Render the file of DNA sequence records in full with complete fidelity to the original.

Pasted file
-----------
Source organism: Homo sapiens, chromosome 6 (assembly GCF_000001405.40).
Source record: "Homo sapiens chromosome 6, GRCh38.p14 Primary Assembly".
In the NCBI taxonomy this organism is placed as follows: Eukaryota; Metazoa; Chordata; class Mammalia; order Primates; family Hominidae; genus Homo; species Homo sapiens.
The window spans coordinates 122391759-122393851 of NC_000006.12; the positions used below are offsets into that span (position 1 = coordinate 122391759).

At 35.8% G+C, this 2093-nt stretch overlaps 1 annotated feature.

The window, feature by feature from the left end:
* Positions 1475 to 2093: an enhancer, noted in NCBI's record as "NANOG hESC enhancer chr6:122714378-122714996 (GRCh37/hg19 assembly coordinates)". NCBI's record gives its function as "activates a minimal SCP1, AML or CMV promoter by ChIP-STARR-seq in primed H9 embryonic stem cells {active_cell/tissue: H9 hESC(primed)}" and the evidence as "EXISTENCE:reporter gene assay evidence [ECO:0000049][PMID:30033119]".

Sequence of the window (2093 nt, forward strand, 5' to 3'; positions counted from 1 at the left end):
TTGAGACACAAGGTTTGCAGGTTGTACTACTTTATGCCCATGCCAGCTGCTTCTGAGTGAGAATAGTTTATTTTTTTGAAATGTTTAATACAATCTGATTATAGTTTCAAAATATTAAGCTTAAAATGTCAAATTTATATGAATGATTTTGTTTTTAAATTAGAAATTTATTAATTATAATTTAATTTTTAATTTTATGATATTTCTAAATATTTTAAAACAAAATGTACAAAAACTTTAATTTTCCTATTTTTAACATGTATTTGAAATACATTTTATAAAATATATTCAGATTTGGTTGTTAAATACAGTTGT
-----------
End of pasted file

Source organism: Homo sapiens, chromosome 6 (assembly GCF_000001405.40).
Source record: "Homo sapiens chromosome 6, GRCh38.p14 Primary Assembly".
In the NCBI taxonomy this organism is placed as follows: Eukaryota; Metazoa; Chordata; class Mammalia; order Primates; family Hominidae; genus Homo; species Homo sapiens.
The window spans coordinates 122391759-122393851 of NC_000006.12; the positions used below are offsets into that span (position 1 = coordinate 122391759).

At 35.8% G+C, this 2093-nt stretch overlaps 1 annotated feature.

The window, feature by feature from the left end:
* Positions 1475 to 2093: an enhancer, noted in NCBI's record as "NANOG hESC enhancer chr6:122714378-122714996 (GRCh37/hg19 assembly coordinates)". NCBI's record gives its function as "activates a minimal SCP1, AML or CMV promoter by ChIP-STARR-seq in primed H9 embryonic stem cells {active_cell/tissue: H9 hESC(primed)}" and the evidence as "EXISTENCE:reporter gene assay evidence [ECO:0000049][PMID:30033119]".

Sequence of the window (2093 nt, forward strand, 5' to 3'; positions counted from 1 at the left end):
TTGAGACACAAGGTTTGCAGGTTGTACTACTTTATGCCCATGCCAGCTGCTTCTGAGTGAGAATAGTTTATTTTTTTGAAATGTTTAATACAATCTGATTATAGTTTCAAAATATTAAGCTTAAAATGTCAAATTTATATGAATGATTTTGTTTTTAAATTAGAAATTTATTAATTATAATTTAATTTTTAATTTTATGATATTTCTAAATATTTTAAAACAAAATGTACAAAAACTTTAATTTTCCTATTTTTAACATGTATTTGAAATACATTTTATAAAATATATTCAGATTTGGTTGTTAAATACAGTTGT